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This blog site will feature essays, columns and musings that deal with the intersection of Christianity and journalism and the American Songbook.

Johnny Burke, lyricist (1908-1964): Sometimes “Swinging on a Star” but always a swinger, #2

The Later Years of Burke

Sammy Cahn, the lyricist, complimented Burke’s lyrics as “lacier and more fragile” than other lyrics. Cahn dubbed Burke the “Irish Poet, a real talent” and Cahn didn’t even like Burke personally. Cahn considered “Here’s That Rainy Day” (1953) one of the ten greatest songs ever written. It was Johnny Carson’s favorite song. Cahn’s opinion is noteworthy because he immediately replaced Burke in l953 as Van Heusen’s lyricist. Cahn and Van Heusen would go on to huge success as Frank Sinatra’s “Gold Dust Twins.”

1953 Van Heusen gave Burke one more try with their second Broadway musical Carnival in Flanders but it was a commercial flop. However, the beautiful torch song, “Here’s that Rainy Day,” came out of the show. Later in l953 both Van Heusen and Bing Crosby had had enough of Burke’s drunken undependability and told him to quit drinking or Crosby would fire him. Crosby’s best-selling 1953 autobiography, “Call Me Lucky” only praises Burke. Nevertheless, Burke decided to leave Hollywood and return to New York and his bars. Van Heusen stated that as early as 1947 Burke was such a fall-down drunk that when they wrote the Sinatra hit, “But Beautiful” Burke “was so sick that he couldn’t pick up a cup of coffee off the table. He had to put his face down and sip it.” Listening to the lyrics of that song it is hard to believe. But by l955, Burke’s productive years were over. He was adrift on a sea of sauce and sailing solo. On a whim he sent some unbidden lyrics to pianist Errol Garner for his new tune, “Misty.” Garner liked them, as did millions of others, and Burke had his final blockbuster. He was 47 years old. In l956, Burke returned to Hollywood to work on the film “The Vagabond King,” (music by Rudolf Friml). Starring Kathryn Grayson, the film was another Burke failure at the box office.

In 1961, Burke wrote music as well as lyrics for his third Broadway musical, “Donnybrook!,” based on the 1952 film “The Quiet Man” which lasted only a couple of months but the original cast album was nominated for a Tony Award. Stephen Sondheim stated that he wished he had written “Sad was the Day,” a song from the play.

In l964 Johnny Burke died at 55, alcoholism finally taking its toll on him.

Personal Observations

According to the New York Times, Burke was married four times. I could not find the name of his first wife. His second wife was the actress Bessie Patterson whom he married in 1939. Bing Crosby tells the story: Burke wrote lyrics for a 1933 Crosby movie, “College Humor.”  As a publicity stunt, the studio held a nation-wide Miss College Humor beauty context. The winner was Bessie Patterson, an 18-year-old from Tucumcari, New Mexico. She was brought out to Hollywood for a bit part in a l936 picture, “Rhythm on the Range.” Burke and Bessie dated and married.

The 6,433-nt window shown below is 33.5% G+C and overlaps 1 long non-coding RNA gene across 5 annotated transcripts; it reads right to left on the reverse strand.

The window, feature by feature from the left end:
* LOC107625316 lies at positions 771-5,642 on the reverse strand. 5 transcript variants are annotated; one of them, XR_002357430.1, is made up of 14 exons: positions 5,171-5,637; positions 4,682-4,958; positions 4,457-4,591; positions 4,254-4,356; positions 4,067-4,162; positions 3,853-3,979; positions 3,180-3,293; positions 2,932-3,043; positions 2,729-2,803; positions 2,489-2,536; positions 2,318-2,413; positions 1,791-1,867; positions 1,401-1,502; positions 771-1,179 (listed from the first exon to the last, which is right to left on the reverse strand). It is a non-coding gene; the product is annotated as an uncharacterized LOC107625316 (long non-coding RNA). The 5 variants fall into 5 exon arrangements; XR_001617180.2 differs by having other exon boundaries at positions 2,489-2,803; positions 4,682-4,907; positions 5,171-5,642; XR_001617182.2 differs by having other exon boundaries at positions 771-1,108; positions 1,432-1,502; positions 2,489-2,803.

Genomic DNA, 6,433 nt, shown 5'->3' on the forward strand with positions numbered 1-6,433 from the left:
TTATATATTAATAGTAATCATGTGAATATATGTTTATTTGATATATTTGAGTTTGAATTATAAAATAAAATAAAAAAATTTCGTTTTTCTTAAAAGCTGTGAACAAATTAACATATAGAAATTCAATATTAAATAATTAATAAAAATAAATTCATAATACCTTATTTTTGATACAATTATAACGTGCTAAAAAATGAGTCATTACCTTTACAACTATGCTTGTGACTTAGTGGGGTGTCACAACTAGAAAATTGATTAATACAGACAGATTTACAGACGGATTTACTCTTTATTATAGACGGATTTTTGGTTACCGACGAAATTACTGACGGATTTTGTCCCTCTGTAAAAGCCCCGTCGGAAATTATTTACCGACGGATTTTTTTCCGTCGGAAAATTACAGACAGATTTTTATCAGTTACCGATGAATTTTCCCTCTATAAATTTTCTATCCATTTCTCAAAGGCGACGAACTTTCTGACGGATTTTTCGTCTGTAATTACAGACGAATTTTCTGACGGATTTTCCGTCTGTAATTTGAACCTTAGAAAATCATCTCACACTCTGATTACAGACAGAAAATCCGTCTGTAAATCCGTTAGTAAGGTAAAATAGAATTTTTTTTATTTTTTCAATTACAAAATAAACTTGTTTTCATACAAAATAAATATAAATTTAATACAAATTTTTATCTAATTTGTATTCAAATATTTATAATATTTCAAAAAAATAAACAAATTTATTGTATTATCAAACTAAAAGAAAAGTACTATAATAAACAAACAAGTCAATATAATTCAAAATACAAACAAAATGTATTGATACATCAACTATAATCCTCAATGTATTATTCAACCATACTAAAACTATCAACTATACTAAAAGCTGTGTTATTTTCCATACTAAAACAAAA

They had four children, one of whom, Rory, was Bing Crosby god-daughter. His third wife was actress Patricia Stanley whom he married in l955. His fourth and final wife was actress Marissa (Mary) Mason whom he married in l961 after meeting her in his play “Donnybrook!.” They were living at the Parc Vendome Hotel (now condominiums) in the Theater District at his death. He like so many other entertainers had a funeral service at Campbell Funeral Chapel in mid-town.

My favorite Burke songs: “Polka Dots and Moonbeams,” “Moonlight Becomes You,” “It Could Happen to You,” “Here’s That Rainy Day,” “What’s New?” “Misty,” etc.

Other than his multiple wives and alcoholism I could find nothing about his ethical or moral practices, which is the purpose of my blogging. Sammy Cahn didn’t like him and he stiffed a couple of composer partners (Spina and Monaco) to follow his desires. To judge his disposition from his lyrics you would say he had a sunny personality which expressed itself in celestial thoughts of “heaven,” “moonbeams,” “dreams,” “stars,” “mist,” “moonlight,” “rain,” “moons,” etc. I could find no reference to any formal religious convictions in his life or family life in the multiple articles I read. I would assume that he was Irish Roman Catholic. Clearly, Christianity did not play an essential role in Burke’s thinking and actions. Burke deserved a book length treatment of his life and times and it is a shame that a family member (such as Patricia Dubin or Mercer Ellington did for their famous family members) has not written of the great lyricist’s rather short life.

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One Response

  1. bobcolonna says:

    When I was growing up we knew the Burke kids slightly. Catholicism did play a huge part in their lives. i remember Rory, Regan (twins) and Kevin coming to our house for Trick or Treat, all costumed as their patron saints!

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